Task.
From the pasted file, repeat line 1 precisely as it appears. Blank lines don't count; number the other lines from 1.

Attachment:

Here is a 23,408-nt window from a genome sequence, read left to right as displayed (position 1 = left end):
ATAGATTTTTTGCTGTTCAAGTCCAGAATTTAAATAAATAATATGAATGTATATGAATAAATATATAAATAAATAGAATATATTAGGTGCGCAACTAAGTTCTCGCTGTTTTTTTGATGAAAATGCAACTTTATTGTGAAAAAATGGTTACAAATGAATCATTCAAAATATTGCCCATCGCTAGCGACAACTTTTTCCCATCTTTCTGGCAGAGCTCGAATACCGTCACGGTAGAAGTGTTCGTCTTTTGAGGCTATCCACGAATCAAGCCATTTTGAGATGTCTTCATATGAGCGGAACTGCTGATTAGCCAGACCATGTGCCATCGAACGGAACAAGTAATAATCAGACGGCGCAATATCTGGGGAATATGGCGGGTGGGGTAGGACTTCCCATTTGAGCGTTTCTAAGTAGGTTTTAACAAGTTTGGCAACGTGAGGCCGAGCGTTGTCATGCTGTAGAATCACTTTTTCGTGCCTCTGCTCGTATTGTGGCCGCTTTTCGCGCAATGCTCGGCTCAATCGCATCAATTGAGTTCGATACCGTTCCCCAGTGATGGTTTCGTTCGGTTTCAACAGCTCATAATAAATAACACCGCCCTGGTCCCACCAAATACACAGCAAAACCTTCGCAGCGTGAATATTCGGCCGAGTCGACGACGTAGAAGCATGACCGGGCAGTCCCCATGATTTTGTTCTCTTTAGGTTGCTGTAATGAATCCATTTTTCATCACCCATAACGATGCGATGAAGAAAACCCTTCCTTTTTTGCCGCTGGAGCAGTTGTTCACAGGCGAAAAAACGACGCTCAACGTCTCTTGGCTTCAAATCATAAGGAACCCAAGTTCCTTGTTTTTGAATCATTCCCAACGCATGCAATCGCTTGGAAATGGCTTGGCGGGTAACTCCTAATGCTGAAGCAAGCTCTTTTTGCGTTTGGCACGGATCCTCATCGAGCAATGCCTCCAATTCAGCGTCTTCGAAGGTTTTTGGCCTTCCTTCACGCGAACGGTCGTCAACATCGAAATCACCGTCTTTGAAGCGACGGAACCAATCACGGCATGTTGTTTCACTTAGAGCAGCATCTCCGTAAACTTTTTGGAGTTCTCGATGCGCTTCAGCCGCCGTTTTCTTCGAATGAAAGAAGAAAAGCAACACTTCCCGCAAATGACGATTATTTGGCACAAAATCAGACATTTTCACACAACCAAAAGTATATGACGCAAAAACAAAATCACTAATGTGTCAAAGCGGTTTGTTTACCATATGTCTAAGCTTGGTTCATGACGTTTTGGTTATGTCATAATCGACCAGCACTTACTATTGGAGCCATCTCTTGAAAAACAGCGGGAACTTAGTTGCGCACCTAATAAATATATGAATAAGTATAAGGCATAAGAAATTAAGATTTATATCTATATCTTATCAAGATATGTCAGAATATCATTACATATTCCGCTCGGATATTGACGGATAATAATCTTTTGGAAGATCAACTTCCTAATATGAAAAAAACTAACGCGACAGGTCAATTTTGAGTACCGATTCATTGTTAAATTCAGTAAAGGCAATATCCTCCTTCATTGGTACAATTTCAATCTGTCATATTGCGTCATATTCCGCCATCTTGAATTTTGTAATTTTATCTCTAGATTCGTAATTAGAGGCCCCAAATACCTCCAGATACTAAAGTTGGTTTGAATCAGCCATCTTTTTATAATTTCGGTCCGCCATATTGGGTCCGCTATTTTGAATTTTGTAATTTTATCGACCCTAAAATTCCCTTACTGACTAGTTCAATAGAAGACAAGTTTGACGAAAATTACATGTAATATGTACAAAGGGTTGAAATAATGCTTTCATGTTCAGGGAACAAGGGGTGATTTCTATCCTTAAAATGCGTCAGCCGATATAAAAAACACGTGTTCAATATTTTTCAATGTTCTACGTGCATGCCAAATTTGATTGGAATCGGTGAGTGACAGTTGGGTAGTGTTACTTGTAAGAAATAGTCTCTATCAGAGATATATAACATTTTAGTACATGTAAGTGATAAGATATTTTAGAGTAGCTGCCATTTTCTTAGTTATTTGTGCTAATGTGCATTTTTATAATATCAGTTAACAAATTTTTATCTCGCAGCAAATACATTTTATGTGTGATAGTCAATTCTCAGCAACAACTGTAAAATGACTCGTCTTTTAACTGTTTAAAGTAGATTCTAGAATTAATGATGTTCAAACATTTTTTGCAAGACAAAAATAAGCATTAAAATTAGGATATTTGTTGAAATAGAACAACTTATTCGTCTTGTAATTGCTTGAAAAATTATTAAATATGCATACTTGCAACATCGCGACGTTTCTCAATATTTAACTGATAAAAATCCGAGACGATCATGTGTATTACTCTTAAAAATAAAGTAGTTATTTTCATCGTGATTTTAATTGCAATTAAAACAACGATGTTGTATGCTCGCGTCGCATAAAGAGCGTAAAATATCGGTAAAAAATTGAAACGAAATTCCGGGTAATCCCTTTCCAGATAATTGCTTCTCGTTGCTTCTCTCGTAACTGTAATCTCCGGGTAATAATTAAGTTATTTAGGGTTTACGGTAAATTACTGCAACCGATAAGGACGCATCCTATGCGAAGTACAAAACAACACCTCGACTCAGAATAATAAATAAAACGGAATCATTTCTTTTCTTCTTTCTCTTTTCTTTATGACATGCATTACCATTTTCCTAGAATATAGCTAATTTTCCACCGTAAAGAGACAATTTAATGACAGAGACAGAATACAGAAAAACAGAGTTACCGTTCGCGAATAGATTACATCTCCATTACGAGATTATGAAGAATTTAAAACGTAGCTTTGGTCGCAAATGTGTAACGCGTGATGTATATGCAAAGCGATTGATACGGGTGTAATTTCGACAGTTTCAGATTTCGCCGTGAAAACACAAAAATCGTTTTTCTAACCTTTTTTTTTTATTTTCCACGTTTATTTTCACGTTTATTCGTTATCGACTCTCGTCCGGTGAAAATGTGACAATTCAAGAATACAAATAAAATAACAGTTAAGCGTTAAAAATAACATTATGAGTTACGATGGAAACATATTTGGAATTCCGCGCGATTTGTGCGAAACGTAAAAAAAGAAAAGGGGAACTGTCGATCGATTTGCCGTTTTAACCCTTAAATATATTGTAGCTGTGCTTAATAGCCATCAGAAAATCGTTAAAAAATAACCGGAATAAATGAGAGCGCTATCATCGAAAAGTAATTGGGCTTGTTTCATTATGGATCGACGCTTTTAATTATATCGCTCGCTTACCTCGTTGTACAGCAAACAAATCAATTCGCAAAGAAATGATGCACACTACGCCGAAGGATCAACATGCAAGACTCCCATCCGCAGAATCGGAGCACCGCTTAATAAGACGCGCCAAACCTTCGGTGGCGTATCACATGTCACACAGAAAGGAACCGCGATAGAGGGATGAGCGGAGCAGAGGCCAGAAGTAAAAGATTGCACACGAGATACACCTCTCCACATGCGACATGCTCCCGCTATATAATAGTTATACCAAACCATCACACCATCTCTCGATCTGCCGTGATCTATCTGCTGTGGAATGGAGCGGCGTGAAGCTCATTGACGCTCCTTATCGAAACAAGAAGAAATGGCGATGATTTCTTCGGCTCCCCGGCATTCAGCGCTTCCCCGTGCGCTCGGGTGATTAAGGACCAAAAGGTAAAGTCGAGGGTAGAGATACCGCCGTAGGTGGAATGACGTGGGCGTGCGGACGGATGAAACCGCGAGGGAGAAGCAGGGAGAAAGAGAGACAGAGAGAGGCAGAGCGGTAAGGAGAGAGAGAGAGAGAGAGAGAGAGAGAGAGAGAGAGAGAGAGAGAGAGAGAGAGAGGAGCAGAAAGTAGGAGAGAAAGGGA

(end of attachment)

Here is a 23,408-nt window from a genome sequence, read left to right as displayed (position 1 = left end):